2012 New York Auto Show: Best (And Worst) In Show
We look at the best and worst of the 2012 New York Auto Show.
Web2Carz Senior Writer
Published: April 5th, 2012
SRT's Viper was the star of the 2012 New York Auto Show.
he 2012 New York International Auto Show marks the final show of the 2011-2012 auto-show season, and it's wrapping up as we type. Before we hit the airport, let's take a brief look at our favorite vehicles from the show.
SRT Viper: The reborn snake was the star of the show, and for good reason. Six-hundred-forty horsepower, 600 lb-ft of torque, and a launch-control feature that makes it easier to rip off consistent 0-60 times? Yes, please. And let's not forget the gorgeous body. Oh, and the car finally has a real interior. Perhaps the only flaw of the Viper is that we can't afford one.
Mazda TAKERI Concept: No one is talking about this car, but we saw it up close and really like its styling. This matters, because this car is meant to replace the Mazda 6 mid-size sedan. The first 6 was a good-looking car that was fun to drive, while the current one got boring, much like the partier who succumbed to middle age. A new look could be the jolt the car needs.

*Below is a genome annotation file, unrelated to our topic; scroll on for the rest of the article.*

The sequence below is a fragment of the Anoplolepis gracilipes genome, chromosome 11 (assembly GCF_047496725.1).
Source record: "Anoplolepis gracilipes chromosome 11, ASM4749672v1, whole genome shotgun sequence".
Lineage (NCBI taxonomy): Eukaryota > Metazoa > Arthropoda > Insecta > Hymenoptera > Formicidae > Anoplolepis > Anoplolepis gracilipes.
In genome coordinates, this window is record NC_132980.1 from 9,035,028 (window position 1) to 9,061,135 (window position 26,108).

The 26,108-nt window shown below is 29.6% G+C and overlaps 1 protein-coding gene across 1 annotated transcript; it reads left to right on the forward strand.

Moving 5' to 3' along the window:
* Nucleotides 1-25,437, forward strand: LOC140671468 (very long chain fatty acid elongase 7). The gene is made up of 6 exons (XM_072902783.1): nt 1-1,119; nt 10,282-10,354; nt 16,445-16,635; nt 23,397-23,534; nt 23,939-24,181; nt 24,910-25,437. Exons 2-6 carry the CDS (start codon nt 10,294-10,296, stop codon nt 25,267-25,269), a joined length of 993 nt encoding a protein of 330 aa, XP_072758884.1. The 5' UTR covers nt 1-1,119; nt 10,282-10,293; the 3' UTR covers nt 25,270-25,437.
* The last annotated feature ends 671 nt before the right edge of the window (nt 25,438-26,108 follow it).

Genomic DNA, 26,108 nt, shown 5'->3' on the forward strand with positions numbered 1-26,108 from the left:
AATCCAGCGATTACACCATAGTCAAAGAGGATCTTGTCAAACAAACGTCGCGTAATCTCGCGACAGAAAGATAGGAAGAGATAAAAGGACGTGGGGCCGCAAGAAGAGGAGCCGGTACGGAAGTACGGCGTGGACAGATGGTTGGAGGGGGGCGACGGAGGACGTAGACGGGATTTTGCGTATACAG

Toyota Avalon: Maybe this is damning with faint praise, but the next Avalon looks so much more engaging than the car it replaces that it's astounding. We liked Chevy's 2014 Impala a lot too, but we more surprised by the Avalon. We're not saying that it gets our pulse racing, but it at least shows that Toyota understands that bland and boring can only go so far. Between this car and the Scion FR-S, we're seeing some passion from the brand. Finally.
And now, the worst:
Honda CrossTour Concept: Honda took a pointless car, made it even more unattractive, added a new transmission, and called it a day. What has happened to the Honda we used to know?
Jaguar: We love the idea of a two-seat F-Type, but calling a press conference just to show a video of a camouflaged car struck just struck as odd. We'll feel better when we actually see the car.
Lexus: We understand that ES buyers are stylistically conservative, and that Lexus is taking an "if it ain't broke, don't fix it" attitude. That being said, this same brand took a risk with the 2013 GS, and parent Toyota similarly took a chance with the Avalon. So it's annoying that the next ES stays bland and doesn't even appear to change that much. In theory the car will be more fun to drive, and we like the addition of a hybrid model, but we'd like to see some of the same aggression that Lexus showed with the GS. Maybe we'll change our minds when we drive it, but until then, we're a tad disappointed.Related Vehicles: 2013 honda crosstour | 2013 toyota avalon | mazda | jaguar | 2013 lexus es 350 | 2013 dodge viper